V.R. Is Helping Doctors Treat Cancerous Tumors

Things are looking up for cancer patients — from gene editing to the humble avocado, various forms of treatment are manifesting all over the world. Now, virtual reality systems are making it easier for doctors to treat cancerous tumors.

Once wearing the Oculus VR headset, the wearer can clearly see how the drug combats certain DNA strands inside the cell of a cancerous growth.

The wearer can then look around 360 degrees inside the tumor to see how the drug attaches itself to DNA strands to help dismantle the cancer.

The Oculus VR can eliminate the need of replica training, which is less practical and more expensive. It also provides users with feedback, allowing surgeons to perform more accurately.

“It is helpful in engaging the brain through interacting with a personalized animation someone is familiar with, so it feels real.”

I suppose this means virtual reality can escape its video game bubble and transition into the education industry. After all, there is always value in new technology.

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New Pen Technology Can Detect Cancer In Seconds

Each year we are a step closer to finding a cure for cancer. Whether by gene altering cells or hoarding avocado husks, the ultimate goal is to efficiently remedy the disease. However, diagnosing cancer can be equally as difficult. Thanks to science, a new pen technology can detect cancer in mere seconds.

The MasSpec Pen can recognize cancerous cells nearly 150 times faster than existing technology and has a more than 96% accuracy rate.

Um, wow? The pen can also identify exactly which tissues are affected by the cancer during an operation. Patients can now bid their fear of “not removing all the cancer” goodbye. The pen has a straightforward interface.

The pen works by releasing a tiny droplet of water onto the tissue, which soaks up chemicals inside the cells.

The water is then sucked back up and analyzed by an instrument known as a mass spectrometer, which can detect thousands of molecules and identify compounds associated with cancer.

Surgeons are optimistic that the MasSpec Pen will be available to use next year. Hopefully, it isn’t too long of a wait for patients.

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Startup Tests Personalized Cancer Vaccine

Yet to conjure up a cure for cancer, researchers are relying mainly on radiation therapy and implant technology to treat patients. Dietitians are even promoting unusual superfoods such as avocados, whose husks can treat harmful diseases. However, a breakthrough by Moderna may soon see individualized vaccines on the market.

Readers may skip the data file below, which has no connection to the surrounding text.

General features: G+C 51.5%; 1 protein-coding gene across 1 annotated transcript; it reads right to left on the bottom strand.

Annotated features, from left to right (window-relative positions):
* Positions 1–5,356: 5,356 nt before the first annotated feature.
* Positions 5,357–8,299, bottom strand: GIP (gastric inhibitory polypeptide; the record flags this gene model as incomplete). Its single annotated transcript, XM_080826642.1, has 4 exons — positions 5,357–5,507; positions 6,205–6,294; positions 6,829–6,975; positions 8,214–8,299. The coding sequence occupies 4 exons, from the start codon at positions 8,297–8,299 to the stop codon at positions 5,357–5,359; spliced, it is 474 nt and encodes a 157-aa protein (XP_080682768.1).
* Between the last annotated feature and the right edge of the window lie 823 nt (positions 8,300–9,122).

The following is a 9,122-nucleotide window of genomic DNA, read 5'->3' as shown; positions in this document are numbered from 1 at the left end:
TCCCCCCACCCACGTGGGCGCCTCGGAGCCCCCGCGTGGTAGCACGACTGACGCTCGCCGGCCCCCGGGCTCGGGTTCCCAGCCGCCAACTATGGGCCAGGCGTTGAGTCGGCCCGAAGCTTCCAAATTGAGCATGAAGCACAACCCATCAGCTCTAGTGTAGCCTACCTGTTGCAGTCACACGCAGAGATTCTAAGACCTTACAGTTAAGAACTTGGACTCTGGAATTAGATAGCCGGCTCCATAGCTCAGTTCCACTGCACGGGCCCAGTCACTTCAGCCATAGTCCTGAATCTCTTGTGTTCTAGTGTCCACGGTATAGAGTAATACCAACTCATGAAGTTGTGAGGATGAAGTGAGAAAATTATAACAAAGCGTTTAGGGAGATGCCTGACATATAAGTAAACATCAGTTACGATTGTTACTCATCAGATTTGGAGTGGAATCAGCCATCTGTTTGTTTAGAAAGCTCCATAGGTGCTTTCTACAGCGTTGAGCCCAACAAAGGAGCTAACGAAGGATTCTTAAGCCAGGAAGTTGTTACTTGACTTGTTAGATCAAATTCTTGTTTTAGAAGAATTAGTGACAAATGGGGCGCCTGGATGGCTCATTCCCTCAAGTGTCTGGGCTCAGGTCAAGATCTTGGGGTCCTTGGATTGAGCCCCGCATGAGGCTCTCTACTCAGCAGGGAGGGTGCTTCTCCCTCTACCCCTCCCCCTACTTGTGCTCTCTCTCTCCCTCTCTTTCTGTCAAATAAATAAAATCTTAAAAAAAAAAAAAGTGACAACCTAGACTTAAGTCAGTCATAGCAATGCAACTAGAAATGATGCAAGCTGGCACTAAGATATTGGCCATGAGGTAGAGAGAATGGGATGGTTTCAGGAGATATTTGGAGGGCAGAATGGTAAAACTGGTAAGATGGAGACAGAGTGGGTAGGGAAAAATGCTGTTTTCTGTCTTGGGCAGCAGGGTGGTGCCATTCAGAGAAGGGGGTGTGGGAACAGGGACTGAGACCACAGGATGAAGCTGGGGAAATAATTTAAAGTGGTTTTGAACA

With the right combination of letters, Moderna says it can hijack a cell’s protein-making mechanisms to create a drug within the body. If it works, mRNA could have many applications: The company also has programs for infectious diseases, cardiovascular disorders and rare diseases.

Testing the vaccine on a single patient, the research has a lot to prove. Moderna’s current tester vial is a result of meticulous work arranging DNA based on target proteins. While it seems promising, there are still a lot of risks to consider.

“The tumor has all kinds of tricks to fight back,” said Greg Lizee, an associate professor at M.D. Anderson Cancer Center who specializes in melanoma. “Cancers can reduce targets on the surface or secrete nasty stuff that’s toxic for the immune system.”

To play it safe, Moderna is experimenting with patients who are already clear of tumors. Though the stakes are high, the research may be worth (literally) a shot.

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Surgeons Save Music Teacher’s Music Function

2017 has been a year of breakthroughs in medicine. From 3D printing brain tissue to the accidental discovery of origami organs, it’s been smooth sailing for the science world. A group of doctors from the University of Rochester Medical Center saved not only a music teacher’s life, but also his music function.

“Removing a tumor from the brain can have significant consequences depending upon its location. Both the tumor itself and the operation to remove it can damage tissue and disrupt communication between different parts of the brain.  It is, therefore, critical to understand as much as you can about each individual patient.”

Substitute music teacher Dan Fabbio was suffering from a tumor near the center of his brain. Neurosurgeons used a brain mapping program to treat Fabbio and studied the patient for six months. In order to ensure that the operation was a success, Fabbio played his saxophone directly after surgery.

“It made you want to cry. He played it flawlessly and when he finished the entire operating room erupted in applause.”

While my saxophone-playing skills may be parallel to that of a squealing pig, it’s good to know that this musical genius got to retain his.

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